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"All humans seek the illusive touch of another's Soul, which opens us to the sense of belonging to something bigger than the self. Dr. Kortsch has given us the true "tao" of relationship in this brilliant exploration of emotional tapestry. We will be grateful for this illumination of spiritual partnership for generations to come." Chris Griscom, Spiritual Leader, Author

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Thursday, April 6, 2017

Problems & Their Gifts


There is no such thing as a problem without a gift for you in its hands. You seek problems because you need their gifts. Richard Bach

Every situation, properly perceived, becomes an opportunity to heal. A Course in Miracles

These quotes, both of which I've used occasionally to illustrate my writing, are so illuminating if we but take the time to think about them. And of course the more we think about them, the more we are able to put their wisdom to use in our lives in the way we perceive our problems or challenges.

Think back: what have you learned from the major problems in your life? My parents split up when I was six. My mother, brother, and I lived in Canada; my father in Switzerland. And so began a life of having one part of my heart in one continent, and a second part of my heart in another. That continues to this day, as parts of my closest family have always lived far away. What did I learn at that age of six? That life was not easy. That love hurt. But that I was able to manage. I was too young to really take it all in, and see it with perspective, but I do realize - in hindsight - that much of this made me very pensive, thoughtful, determined to understand things that hurt my heart so very much.

I lost my mother at the age of 19, long before I was anywhere near being prepared - if one ever is - for such an event. Furthermore it happened while I was traveling abroad and she was there one moment, and gone the next when the phone call came. What did I learn? To make every moment count. To use such a devastating situation to grow and understand more about life so that her death would not be in vain. I became so much more of a self-responsible human being due to that. I also learned how important it was to never neglect an opportunity to tell those that we love, that we do indeed love them.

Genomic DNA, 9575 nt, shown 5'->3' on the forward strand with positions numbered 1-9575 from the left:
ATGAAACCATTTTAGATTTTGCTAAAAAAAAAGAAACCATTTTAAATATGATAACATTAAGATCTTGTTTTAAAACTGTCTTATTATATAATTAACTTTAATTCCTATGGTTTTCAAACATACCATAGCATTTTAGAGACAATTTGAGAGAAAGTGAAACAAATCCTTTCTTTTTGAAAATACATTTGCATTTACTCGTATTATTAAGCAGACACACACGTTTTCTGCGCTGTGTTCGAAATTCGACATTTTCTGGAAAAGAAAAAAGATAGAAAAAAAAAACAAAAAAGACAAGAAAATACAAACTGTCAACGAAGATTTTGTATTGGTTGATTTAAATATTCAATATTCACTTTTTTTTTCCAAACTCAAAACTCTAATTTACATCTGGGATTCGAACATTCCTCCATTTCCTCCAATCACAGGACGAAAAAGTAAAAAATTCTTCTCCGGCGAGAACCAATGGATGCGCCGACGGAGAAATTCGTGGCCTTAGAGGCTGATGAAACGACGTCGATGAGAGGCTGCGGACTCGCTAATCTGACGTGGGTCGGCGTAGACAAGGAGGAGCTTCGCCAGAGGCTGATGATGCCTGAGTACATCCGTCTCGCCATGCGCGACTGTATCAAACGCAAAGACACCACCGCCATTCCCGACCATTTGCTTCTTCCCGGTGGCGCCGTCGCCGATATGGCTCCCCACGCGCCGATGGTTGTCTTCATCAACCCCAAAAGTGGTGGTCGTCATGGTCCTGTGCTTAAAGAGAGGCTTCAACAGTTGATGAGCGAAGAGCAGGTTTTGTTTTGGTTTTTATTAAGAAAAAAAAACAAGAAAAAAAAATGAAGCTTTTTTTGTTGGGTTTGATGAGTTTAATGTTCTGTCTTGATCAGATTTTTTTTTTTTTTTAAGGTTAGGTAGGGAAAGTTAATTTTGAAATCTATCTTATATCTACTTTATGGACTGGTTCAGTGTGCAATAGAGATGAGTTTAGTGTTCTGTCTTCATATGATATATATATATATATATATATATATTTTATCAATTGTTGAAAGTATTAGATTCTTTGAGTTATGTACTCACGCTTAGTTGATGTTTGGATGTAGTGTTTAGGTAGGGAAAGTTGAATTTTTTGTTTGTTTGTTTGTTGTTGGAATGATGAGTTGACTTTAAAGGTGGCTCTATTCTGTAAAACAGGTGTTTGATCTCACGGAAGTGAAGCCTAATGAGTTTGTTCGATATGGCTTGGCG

Then my only brother died when I was 23. I went to his funeral with my eldest son of barely three weeks in my arms. More devastation. He too, just as my mother, had died of cancer. What did I learn? The above lesson was reinforced. I learned about the fragility of life and the need to live it at its fullest as long as you have it. I grew a few more inches.

Scarcely 18 months later when my second son was less than one month old, I was diagnosed with breast cancer. In the end it was a false alarm, but until I knew that - nearly six months later - it had caused me to take a look at my own mortality. What did I learn? That my own mortality scared me much less than the well-being of my children. That I knew I could deal with this. It showed me another portion of my strength.

About two years later, my third son, then nine months old, was found at the bottom of the pool. It appeared he had drowned and for several very frightening and long drawn-out minutes, it appeared he had died. What did I learn? That I was able to keep my head in an emergency. That I did what was necessary to manage a situation that was totally out of control. It showed me a portion of my strength. 

Only a little later, with those three very small boys of 6, 4 and 2, I went through a very contentious and acrimonious separation and custody battle. It was everything but pretty. I was alone, without my family of origin (they were mainly dead), not in my country, and with very few friends other than those that had befriended me via my spouse. I had never worked. I had no money. And even though I was the one that left, I was deeply, terribly alone. And frightened. So what did I learn? That I was very strong, that I was a survivor, that I was flexible in ways I had never even imagined - a flexibility that allowed me to turn my life around, and above all, I learned to see through other people's eyes and I learned to forgive. The lesson of forgiving, when based on a desire to clear the past of its hold on you, is perhaps one of the most important lessons we can learn in life.

After that there were many more lessons to learn, many more difficult moments. Perhaps one of the most significant was in 2006 when I was diagnosed with cancer again. This time it was the real deal. No false alarm. In the end all was well, but not before going through a very difficult inner process. What did I learn? That the mind is at least as important as the body in a process of healing. That my inner strength was serving me very well. That love is crucial to the process.

Obviously your problems will be different from mine. Better or worse is not a comparison that is germane to this post, because problems are what we make of them. Perhaps what for me was horrendous at some point of my path, for someone else would have been easier, or vice versa, what I was able to bear with relative inner ease, for others would be insurmountable. Problems and challenges are subjective, but we can all look for the gifts in our problems. Because, as Bach says, we have them because we need their gifts.


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